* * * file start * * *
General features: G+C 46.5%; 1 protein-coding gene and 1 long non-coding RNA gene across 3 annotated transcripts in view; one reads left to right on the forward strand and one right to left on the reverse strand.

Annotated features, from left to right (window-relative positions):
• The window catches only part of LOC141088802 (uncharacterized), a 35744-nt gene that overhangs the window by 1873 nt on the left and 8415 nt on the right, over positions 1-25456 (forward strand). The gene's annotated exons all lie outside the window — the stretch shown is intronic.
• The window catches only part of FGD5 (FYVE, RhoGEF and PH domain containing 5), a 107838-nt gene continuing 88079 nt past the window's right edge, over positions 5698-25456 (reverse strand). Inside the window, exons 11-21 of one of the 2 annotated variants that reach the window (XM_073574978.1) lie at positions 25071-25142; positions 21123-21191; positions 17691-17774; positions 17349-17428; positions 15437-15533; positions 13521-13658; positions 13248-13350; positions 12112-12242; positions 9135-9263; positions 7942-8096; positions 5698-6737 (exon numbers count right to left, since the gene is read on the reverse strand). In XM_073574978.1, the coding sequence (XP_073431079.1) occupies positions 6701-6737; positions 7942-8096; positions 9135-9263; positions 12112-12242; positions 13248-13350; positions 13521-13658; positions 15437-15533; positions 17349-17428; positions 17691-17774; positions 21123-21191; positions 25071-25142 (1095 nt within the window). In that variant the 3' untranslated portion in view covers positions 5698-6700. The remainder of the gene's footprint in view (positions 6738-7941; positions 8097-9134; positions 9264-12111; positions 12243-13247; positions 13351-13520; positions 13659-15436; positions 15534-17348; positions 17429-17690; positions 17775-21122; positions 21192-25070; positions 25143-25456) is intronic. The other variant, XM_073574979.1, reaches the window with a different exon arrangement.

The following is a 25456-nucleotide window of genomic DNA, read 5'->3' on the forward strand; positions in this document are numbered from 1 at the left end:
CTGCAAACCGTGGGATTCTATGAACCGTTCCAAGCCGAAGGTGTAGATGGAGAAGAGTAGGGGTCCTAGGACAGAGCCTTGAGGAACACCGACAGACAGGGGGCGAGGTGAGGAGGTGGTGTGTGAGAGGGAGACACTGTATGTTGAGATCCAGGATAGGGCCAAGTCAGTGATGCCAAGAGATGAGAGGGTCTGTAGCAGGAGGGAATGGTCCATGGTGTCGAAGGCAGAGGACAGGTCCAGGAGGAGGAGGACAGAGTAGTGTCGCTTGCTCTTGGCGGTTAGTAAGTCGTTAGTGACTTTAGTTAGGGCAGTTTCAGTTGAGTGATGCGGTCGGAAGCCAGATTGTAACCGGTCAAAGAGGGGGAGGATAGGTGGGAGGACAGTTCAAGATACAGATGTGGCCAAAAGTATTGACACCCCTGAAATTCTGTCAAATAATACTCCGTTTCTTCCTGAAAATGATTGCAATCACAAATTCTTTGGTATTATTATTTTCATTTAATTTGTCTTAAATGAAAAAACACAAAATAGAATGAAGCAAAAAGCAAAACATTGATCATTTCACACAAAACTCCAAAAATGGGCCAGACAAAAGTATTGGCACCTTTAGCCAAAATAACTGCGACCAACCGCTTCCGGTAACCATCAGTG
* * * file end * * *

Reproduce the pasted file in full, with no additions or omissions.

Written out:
General features: G+C 46.5%; 1 protein-coding gene and 1 long non-coding RNA gene across 3 annotated transcripts in view; one reads left to right on the forward strand and one right to left on the reverse strand.

Annotated features, from left to right (window-relative positions):
• The window catches only part of LOC141088802 (uncharacterized), a 35744-nt gene that overhangs the window by 1873 nt on the left and 8415 nt on the right, over positions 1-25456 (forward strand). The gene's annotated exons all lie outside the window — the stretch shown is intronic.
• The window catches only part of FGD5 (FYVE, RhoGEF and PH domain containing 5), a 107838-nt gene continuing 88079 nt past the window's right edge, over positions 5698-25456 (reverse strand). Inside the window, exons 11-21 of one of the 2 annotated variants that reach the window (XM_073574978.1) lie at positions 25071-25142; positions 21123-21191; positions 17691-17774; positions 17349-17428; positions 15437-15533; positions 13521-13658; positions 13248-13350; positions 12112-12242; positions 9135-9263; positions 7942-8096; positions 5698-6737 (exon numbers count right to left, since the gene is read on the reverse strand). In XM_073574978.1, the coding sequence (XP_073431079.1) occupies positions 6701-6737; positions 7942-8096; positions 9135-9263; positions 12112-12242; positions 13248-13350; positions 13521-13658; positions 15437-15533; positions 17349-17428; positions 17691-17774; positions 21123-21191; positions 25071-25142 (1095 nt within the window). In that variant the 3' untranslated portion in view covers positions 5698-6700. The remainder of the gene's footprint in view (positions 6738-7941; positions 8097-9134; positions 9264-12111; positions 12243-13247; positions 13351-13520; positions 13659-15436; positions 15534-17348; positions 17429-17690; positions 17775-21122; positions 21192-25070; positions 25143-25456) is intronic. The other variant, XM_073574979.1, reaches the window with a different exon arrangement.

The following is a 25456-nucleotide window of genomic DNA, read 5'->3' on the forward strand; positions in this document are numbered from 1 at the left end:
CTGCAAACCGTGGGATTCTATGAACCGTTCCAAGCCGAAGGTGTAGATGGAGAAGAGTAGGGGTCCTAGGACAGAGCCTTGAGGAACACCGACAGACAGGGGGCGAGGTGAGGAGGTGGTGTGTGAGAGGGAGACACTGTATGTTGAGATCCAGGATAGGGCCAAGTCAGTGATGCCAAGAGATGAGAGGGTCTGTAGCAGGAGGGAATGGTCCATGGTGTCGAAGGCAGAGGACAGGTCCAGGAGGAGGAGGACAGAGTAGTGTCGCTTGCTCTTGGCGGTTAGTAAGTCGTTAGTGACTTTAGTTAGGGCAGTTTCAGTTGAGTGATGCGGTCGGAAGCCAGATTGTAACCGGTCAAAGAGGGGGAGGATAGGTGGGAGGACAGTTCAAGATACAGATGTGGCCAAAAGTATTGACACCCCTGAAATTCTGTCAAATAATACTCCGTTTCTTCCTGAAAATGATTGCAATCACAAATTCTTTGGTATTATTATTTTCATTTAATTTGTCTTAAATGAAAAAACACAAAATAGAATGAAGCAAAAAGCAAAACATTGATCATTTCACACAAAACTCCAAAAATGGGCCAGACAAAAGTATTGGCACCTTTAGCCAAAATAACTGCGACCAACCGCTTCCGGTAACCATCAGTG